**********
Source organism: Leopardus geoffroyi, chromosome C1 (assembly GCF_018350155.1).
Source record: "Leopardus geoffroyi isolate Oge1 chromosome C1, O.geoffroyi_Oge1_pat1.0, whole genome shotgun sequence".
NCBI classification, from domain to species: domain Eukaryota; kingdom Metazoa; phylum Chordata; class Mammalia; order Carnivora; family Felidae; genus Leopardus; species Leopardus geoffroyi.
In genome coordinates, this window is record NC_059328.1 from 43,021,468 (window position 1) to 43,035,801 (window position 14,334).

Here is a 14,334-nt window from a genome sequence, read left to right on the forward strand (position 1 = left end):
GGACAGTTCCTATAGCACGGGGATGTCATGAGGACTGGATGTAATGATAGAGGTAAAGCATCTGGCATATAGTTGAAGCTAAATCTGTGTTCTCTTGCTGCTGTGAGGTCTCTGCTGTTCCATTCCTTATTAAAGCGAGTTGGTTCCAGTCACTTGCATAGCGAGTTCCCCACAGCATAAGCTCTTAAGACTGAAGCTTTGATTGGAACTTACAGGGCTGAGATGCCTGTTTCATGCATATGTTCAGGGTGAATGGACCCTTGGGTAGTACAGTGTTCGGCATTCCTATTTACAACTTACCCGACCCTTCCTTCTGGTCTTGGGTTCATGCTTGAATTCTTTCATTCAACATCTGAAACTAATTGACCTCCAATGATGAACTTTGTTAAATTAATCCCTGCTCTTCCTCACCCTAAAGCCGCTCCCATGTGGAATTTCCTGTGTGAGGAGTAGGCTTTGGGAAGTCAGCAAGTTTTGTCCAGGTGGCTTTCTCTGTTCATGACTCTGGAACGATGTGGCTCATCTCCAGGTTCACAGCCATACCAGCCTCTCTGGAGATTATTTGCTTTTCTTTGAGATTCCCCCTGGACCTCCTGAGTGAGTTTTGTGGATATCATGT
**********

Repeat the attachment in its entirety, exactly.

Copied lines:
Source organism: Leopardus geoffroyi, chromosome C1 (assembly GCF_018350155.1).
Source record: "Leopardus geoffroyi isolate Oge1 chromosome C1, O.geoffroyi_Oge1_pat1.0, whole genome shotgun sequence".
NCBI classification, from domain to species: domain Eukaryota; kingdom Metazoa; phylum Chordata; class Mammalia; order Carnivora; family Felidae; genus Leopardus; species Leopardus geoffroyi.
In genome coordinates, this window is record NC_059328.1 from 43,021,468 (window position 1) to 43,035,801 (window position 14,334).

Here is a 14,334-nt window from a genome sequence, read left to right on the forward strand (position 1 = left end):
GGACAGTTCCTATAGCACGGGGATGTCATGAGGACTGGATGTAATGATAGAGGTAAAGCATCTGGCATATAGTTGAAGCTAAATCTGTGTTCTCTTGCTGCTGTGAGGTCTCTGCTGTTCCATTCCTTATTAAAGCGAGTTGGTTCCAGTCACTTGCATAGCGAGTTCCCCACAGCATAAGCTCTTAAGACTGAAGCTTTGATTGGAACTTACAGGGCTGAGATGCCTGTTTCATGCATATGTTCAGGGTGAATGGACCCTTGGGTAGTACAGTGTTCGGCATTCCTATTTACAACTTACCCGACCCTTCCTTCTGGTCTTGGGTTCATGCTTGAATTCTTTCATTCAACATCTGAAACTAATTGACCTCCAATGATGAACTTTGTTAAATTAATCCCTGCTCTTCCTCACCCTAAAGCCGCTCCCATGTGGAATTTCCTGTGTGAGGAGTAGGCTTTGGGAAGTCAGCAAGTTTTGTCCAGGTGGCTTTCTCTGTTCATGACTCTGGAACGATGTGGCTCATCTCCAGGTTCACAGCCATACCAGCCTCTCTGGAGATTATTTGCTTTTCTTTGAGATTCCCCCTGGACCTCCTGAGTGAGTTTTGTGGATATCATGT